Red Velvet | July 27 – August 17

by Lolita Chakrabarti
directed by Jennifer Nelson

sponsored by EatonPeabody_Firmand mainecommunityfoundation

Theatre Royal, Covent Garden, 1833. Edmund Kean, the greatest actor of his time, collapses on stage while playing Othello. A young black American actor is asked to take over the role. But as the public riot in the streets over the abolition of slavery, how will the cast, critics, and audience react to the revolution taking place on stage?

The Maine Premier: Thursday, July 27, 7:30 p.m. (Preview)
Friday, July 28, 7:30 p.m. (Opening with Pre-Show Classics in Context Discussion)
Saturday, July 29, 1:00 p.m.
Tuesday, August 1, 7:30 p.m.
Wednesday, August 2, 1:00 p.m.
Sunday, August 6, 1:00 p.m.
Sunday, August 13, 7:00 p.m. (Post-Show Discussion)
Thursday, August 17, 7:30 p.m.


Production Team

Jennifer Nelson

Dan Bilodeau
Set Designer

Michelle Handley
Costume Designer

Matthew Adelson***
Lighting Designer
tippin_rew_bwRew Tippin
Sound Designer

Ingrid Pierson*
Assistant Stage Manager

Hayley Wenk
Assistant Stage Manager

Cast (In order of appearance)

Emery Lawrence
Cassimir/Henry Forester

Meghan Leathers
Halina/Betty/Margaret Aldridge

James Noel Hoban*
Terrence/Bernard Warde
Ryan Vincent Anderson*
Ira Aldridge

Maggie Thompson

Travis Johnson
Charles Kean

Kelsey Burke
Ellen Tree

Brad Wilson
Pierre Laporte


*Member of Actor’s Equity Association, the union of professional actors and stage managers in the United States.



*** Member of United Scenic Artists, the union of professional theatrical designers in the United States


From the Director

 American history is a wondrous, colorful quilt of personalities, intentions, adventures, disappointments and successes. The train of events unfolded no doubt by virtue of the diversity inherent in a history and culture that produced our polyglot self-expression and our endless capacity to expand and enfold new elements—even when those elements challenged the status quo. A look back at America in the 19th century gives us some of the most striking examples of how we as a country evolved—not always gracefully but inexorably toward becoming the polyglot culture we now are.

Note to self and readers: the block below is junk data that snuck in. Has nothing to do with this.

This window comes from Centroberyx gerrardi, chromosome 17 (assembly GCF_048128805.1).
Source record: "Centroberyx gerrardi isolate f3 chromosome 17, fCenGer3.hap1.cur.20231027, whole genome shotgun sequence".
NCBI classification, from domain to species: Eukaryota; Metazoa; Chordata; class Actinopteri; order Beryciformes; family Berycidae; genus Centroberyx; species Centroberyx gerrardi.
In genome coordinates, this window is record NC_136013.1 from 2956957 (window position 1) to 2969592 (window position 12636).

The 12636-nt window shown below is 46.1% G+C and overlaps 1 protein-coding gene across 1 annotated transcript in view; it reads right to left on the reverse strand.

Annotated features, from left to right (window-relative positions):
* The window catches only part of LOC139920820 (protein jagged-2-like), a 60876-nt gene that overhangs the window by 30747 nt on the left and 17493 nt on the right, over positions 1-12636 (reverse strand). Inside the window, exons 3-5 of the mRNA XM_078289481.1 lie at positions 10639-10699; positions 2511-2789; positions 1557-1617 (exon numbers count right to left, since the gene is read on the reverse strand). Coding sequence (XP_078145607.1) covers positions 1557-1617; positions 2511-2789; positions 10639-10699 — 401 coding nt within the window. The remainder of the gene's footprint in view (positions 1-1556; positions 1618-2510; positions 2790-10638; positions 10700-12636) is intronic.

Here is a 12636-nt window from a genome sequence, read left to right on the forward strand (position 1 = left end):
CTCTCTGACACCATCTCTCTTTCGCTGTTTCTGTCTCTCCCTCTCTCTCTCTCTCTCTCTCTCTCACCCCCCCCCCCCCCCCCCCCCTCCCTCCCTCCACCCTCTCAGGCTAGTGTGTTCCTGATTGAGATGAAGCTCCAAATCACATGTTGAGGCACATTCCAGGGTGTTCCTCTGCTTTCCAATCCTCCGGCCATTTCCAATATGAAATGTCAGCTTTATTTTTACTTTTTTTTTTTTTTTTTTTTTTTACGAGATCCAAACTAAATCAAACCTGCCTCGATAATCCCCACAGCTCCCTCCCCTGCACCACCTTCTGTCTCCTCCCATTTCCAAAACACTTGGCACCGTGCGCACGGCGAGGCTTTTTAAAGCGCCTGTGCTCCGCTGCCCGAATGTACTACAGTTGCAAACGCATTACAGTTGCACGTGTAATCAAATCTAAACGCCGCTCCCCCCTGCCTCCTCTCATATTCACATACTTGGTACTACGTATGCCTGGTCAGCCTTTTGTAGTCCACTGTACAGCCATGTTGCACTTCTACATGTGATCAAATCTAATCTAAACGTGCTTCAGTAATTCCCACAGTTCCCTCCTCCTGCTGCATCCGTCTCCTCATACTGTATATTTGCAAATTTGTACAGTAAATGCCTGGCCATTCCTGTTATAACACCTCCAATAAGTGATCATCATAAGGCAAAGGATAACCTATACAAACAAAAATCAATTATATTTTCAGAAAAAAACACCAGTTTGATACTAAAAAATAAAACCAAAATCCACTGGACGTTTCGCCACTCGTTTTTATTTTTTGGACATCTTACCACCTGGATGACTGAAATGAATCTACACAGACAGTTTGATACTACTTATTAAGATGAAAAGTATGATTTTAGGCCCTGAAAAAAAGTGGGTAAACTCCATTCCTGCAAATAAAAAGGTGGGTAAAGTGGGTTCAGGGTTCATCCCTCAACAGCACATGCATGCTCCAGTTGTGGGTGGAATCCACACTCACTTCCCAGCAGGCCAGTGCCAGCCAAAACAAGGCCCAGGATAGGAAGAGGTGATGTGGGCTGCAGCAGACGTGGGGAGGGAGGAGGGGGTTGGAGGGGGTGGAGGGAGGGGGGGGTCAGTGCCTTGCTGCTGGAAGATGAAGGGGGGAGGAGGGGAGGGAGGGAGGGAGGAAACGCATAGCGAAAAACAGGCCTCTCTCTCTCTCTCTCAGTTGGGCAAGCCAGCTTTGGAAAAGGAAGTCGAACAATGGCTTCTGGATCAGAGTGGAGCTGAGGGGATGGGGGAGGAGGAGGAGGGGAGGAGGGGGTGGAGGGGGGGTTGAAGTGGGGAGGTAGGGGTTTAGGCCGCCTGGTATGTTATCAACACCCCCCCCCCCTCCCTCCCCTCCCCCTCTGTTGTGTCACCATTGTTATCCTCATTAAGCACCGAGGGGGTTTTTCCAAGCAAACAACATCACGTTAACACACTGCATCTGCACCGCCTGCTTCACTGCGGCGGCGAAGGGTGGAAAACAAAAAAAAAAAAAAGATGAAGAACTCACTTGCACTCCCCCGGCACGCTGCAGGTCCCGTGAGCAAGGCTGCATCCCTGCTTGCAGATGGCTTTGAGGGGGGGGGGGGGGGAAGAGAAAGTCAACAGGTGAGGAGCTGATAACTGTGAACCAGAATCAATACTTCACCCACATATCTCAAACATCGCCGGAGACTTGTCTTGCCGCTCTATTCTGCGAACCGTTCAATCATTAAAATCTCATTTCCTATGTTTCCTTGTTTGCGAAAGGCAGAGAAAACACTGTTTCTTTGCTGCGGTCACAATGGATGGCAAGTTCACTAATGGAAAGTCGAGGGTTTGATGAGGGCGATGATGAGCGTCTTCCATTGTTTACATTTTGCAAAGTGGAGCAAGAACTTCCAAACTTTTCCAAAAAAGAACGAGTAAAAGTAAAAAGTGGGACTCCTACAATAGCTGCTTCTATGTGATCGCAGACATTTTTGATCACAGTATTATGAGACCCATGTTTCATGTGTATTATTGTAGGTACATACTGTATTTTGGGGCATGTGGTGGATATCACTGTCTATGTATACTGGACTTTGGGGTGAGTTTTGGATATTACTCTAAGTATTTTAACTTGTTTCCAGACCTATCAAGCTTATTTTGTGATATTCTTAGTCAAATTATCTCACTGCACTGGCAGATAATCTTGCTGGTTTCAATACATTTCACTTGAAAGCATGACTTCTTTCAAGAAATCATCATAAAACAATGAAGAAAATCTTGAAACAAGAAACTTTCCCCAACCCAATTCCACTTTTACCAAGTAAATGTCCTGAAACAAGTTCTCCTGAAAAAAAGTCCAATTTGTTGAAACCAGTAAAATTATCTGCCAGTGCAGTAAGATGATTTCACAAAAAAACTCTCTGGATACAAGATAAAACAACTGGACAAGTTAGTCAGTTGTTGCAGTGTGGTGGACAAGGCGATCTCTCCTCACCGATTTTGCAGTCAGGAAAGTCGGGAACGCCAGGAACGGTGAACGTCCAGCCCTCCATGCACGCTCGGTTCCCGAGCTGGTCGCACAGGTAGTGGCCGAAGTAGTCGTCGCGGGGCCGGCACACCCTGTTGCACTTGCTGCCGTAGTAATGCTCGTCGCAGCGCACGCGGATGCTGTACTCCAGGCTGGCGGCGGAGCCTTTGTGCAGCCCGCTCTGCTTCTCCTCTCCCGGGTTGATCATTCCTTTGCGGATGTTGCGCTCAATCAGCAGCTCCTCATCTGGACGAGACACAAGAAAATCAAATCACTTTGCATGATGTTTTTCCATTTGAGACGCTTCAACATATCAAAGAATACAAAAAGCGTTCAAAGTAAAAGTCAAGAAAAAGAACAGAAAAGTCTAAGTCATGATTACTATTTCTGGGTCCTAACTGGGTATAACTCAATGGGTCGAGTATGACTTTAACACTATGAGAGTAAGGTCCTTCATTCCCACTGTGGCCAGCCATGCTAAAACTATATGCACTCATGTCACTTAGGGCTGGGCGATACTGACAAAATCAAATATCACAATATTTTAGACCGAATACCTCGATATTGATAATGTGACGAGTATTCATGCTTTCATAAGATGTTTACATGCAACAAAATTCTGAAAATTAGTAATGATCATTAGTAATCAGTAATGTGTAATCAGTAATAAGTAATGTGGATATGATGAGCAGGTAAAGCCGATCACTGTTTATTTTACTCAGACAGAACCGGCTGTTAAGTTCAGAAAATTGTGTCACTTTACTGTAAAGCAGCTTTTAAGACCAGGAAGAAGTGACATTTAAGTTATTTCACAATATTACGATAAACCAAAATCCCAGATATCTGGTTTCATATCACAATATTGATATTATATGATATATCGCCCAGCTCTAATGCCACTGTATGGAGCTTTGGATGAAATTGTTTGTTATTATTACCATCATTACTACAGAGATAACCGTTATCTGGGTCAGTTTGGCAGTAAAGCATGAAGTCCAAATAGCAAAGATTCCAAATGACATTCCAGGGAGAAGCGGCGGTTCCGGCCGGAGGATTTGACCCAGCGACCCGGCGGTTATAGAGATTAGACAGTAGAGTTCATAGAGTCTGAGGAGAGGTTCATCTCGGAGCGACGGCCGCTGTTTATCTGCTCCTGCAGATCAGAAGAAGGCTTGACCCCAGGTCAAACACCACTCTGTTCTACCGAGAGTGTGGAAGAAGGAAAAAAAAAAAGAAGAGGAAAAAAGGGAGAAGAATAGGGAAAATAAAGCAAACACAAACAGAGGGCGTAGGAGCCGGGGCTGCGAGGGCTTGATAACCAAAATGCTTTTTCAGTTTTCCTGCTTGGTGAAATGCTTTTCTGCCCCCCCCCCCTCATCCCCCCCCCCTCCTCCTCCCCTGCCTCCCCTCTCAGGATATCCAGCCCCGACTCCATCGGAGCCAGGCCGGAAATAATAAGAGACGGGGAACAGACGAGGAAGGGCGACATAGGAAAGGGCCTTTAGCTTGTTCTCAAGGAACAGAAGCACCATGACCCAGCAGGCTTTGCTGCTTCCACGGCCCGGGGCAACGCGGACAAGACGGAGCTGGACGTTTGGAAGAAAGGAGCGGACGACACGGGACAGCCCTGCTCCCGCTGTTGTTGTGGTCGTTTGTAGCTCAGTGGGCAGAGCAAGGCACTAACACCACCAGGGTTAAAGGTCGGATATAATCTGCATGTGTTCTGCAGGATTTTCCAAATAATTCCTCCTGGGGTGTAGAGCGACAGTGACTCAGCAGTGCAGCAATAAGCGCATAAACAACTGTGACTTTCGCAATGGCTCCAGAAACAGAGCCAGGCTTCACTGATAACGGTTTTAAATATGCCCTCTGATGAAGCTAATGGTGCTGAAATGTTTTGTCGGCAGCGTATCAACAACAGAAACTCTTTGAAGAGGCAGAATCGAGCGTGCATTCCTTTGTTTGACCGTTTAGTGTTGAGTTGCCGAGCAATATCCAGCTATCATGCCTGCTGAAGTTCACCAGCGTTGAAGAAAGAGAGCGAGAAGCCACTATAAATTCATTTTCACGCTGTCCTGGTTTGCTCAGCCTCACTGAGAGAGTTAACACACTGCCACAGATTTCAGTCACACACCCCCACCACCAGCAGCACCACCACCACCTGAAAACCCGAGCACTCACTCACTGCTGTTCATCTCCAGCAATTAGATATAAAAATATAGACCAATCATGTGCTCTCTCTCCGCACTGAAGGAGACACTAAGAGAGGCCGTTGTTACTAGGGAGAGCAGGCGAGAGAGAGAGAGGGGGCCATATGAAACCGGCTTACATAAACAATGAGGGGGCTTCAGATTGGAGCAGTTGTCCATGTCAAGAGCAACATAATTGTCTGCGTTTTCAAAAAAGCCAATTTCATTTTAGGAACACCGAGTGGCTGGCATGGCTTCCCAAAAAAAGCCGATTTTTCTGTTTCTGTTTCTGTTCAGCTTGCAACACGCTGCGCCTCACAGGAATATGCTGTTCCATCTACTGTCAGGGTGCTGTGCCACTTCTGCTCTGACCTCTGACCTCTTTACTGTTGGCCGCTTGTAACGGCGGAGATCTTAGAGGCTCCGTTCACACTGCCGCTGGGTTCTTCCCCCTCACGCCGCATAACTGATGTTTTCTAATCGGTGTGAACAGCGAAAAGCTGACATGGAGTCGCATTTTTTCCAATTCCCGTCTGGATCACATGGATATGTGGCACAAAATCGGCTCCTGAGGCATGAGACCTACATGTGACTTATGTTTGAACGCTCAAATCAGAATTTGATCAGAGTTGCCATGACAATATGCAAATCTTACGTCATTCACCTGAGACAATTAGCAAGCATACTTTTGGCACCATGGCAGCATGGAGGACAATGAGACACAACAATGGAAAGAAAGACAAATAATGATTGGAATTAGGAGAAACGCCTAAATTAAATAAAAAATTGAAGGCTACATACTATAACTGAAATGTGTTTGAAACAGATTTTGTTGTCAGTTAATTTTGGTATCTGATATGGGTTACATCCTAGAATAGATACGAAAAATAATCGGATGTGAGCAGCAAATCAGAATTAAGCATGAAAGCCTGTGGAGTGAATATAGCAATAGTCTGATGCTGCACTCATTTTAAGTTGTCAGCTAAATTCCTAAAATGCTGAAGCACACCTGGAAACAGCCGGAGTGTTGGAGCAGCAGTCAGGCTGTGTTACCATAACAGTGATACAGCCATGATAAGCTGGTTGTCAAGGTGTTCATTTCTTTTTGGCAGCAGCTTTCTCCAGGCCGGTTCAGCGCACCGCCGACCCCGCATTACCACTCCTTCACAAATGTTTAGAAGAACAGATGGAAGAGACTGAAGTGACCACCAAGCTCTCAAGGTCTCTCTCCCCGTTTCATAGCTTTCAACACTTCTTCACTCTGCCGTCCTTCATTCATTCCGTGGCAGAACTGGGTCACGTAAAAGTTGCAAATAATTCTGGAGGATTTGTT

The story of Ira Aldridge offers us a curiously enlightening perspective on one chapter of American history. Aldridge was born in 1807 in New York City to Reverend Daniel Aldridge and his wife Luranah. Ira received a classical education at the African Free School and was exposed to live theatre at an early age—including viewing plays at the Park Theatre, the most prominent theatre in New York at the time. He began performing on stage as a teenager with the African Grove Theatre, the first resident African-American theatre in the US. He was, indeed, a renaissance man of his era.

When rivalry for audiences grew between the African Grove Company and the Park Theatre, Aldridge left the country and never returned. Beginning in London, he embarked on a uniquely successful European career. Of course, with no film and few specific details in print, we can only imagine what his work was like. But there is ample evidence that he was hugely successful. Red Velvet gives us an imagined look into how he worked, what challenges he might have faced, and why he is still revered among European theatricals.

As a theatre worker, an African American and a lover of history, I was thrilled to be invited to mount this play. I hope it will resonate for you as a very late, long overdue tribute to a man who never gave up his mission to create beauty for audiences around the world.